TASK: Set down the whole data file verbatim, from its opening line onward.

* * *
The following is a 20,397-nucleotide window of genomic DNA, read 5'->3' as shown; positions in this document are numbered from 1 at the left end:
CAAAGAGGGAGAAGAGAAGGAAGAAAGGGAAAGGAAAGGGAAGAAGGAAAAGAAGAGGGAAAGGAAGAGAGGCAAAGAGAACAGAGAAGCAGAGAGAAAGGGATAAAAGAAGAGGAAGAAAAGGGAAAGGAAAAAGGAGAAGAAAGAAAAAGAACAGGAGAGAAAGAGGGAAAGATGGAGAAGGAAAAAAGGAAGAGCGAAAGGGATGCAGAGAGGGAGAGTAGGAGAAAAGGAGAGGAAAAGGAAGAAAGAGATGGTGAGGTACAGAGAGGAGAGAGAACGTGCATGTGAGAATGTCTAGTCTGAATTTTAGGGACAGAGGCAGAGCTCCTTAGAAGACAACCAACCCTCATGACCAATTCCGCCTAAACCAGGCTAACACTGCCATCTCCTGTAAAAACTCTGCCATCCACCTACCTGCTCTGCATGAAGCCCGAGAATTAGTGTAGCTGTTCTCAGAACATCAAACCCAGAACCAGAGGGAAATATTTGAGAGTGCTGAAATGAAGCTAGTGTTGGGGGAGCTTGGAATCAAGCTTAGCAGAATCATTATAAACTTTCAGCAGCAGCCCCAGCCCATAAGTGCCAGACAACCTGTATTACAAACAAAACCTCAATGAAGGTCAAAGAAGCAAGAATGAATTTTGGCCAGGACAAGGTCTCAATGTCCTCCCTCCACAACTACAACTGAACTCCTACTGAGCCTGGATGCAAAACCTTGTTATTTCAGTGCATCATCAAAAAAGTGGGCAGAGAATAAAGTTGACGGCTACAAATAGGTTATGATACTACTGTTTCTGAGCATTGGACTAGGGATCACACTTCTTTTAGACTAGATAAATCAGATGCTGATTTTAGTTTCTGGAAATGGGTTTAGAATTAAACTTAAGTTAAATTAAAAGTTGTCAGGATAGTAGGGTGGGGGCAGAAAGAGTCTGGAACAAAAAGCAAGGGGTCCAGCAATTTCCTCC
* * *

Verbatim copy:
The following is a 20,397-nucleotide window of genomic DNA, read 5'->3' as shown; positions in this document are numbered from 1 at the left end:
CAAAGAGGGAGAAGAGAAGGAAGAAAGGGAAAGGAAAGGGAAGAAGGAAAAGAAGAGGGAAAGGAAGAGAGGCAAAGAGAACAGAGAAGCAGAGAGAAAGGGATAAAAGAAGAGGAAGAAAAGGGAAAGGAAAAAGGAGAAGAAAGAAAAAGAACAGGAGAGAAAGAGGGAAAGATGGAGAAGGAAAAAAGGAAGAGCGAAAGGGATGCAGAGAGGGAGAGTAGGAGAAAAGGAGAGGAAAAGGAAGAAAGAGATGGTGAGGTACAGAGAGGAGAGAGAACGTGCATGTGAGAATGTCTAGTCTGAATTTTAGGGACAGAGGCAGAGCTCCTTAGAAGACAACCAACCCTCATGACCAATTCCGCCTAAACCAGGCTAACACTGCCATCTCCTGTAAAAACTCTGCCATCCACCTACCTGCTCTGCATGAAGCCCGAGAATTAGTGTAGCTGTTCTCAGAACATCAAACCCAGAACCAGAGGGAAATATTTGAGAGTGCTGAAATGAAGCTAGTGTTGGGGGAGCTTGGAATCAAGCTTAGCAGAATCATTATAAACTTTCAGCAGCAGCCCCAGCCCATAAGTGCCAGACAACCTGTATTACAAACAAAACCTCAATGAAGGTCAAAGAAGCAAGAATGAATTTTGGCCAGGACAAGGTCTCAATGTCCTCCCTCCACAACTACAACTGAACTCCTACTGAGCCTGGATGCAAAACCTTGTTATTTCAGTGCATCATCAAAAAAGTGGGCAGAGAATAAAGTTGACGGCTACAAATAGGTTATGATACTACTGTTTCTGAGCATTGGACTAGGGATCACACTTCTTTTAGACTAGATAAATCAGATGCTGATTTTAGTTTCTGGAAATGGGTTTAGAATTAAACTTAAGTTAAATTAAAAGTTGTCAGGATAGTAGGGTGGGGGCAGAAAGAGTCTGGAACAAAAAGCAAGGGGTCCAGCAATTTCCTCC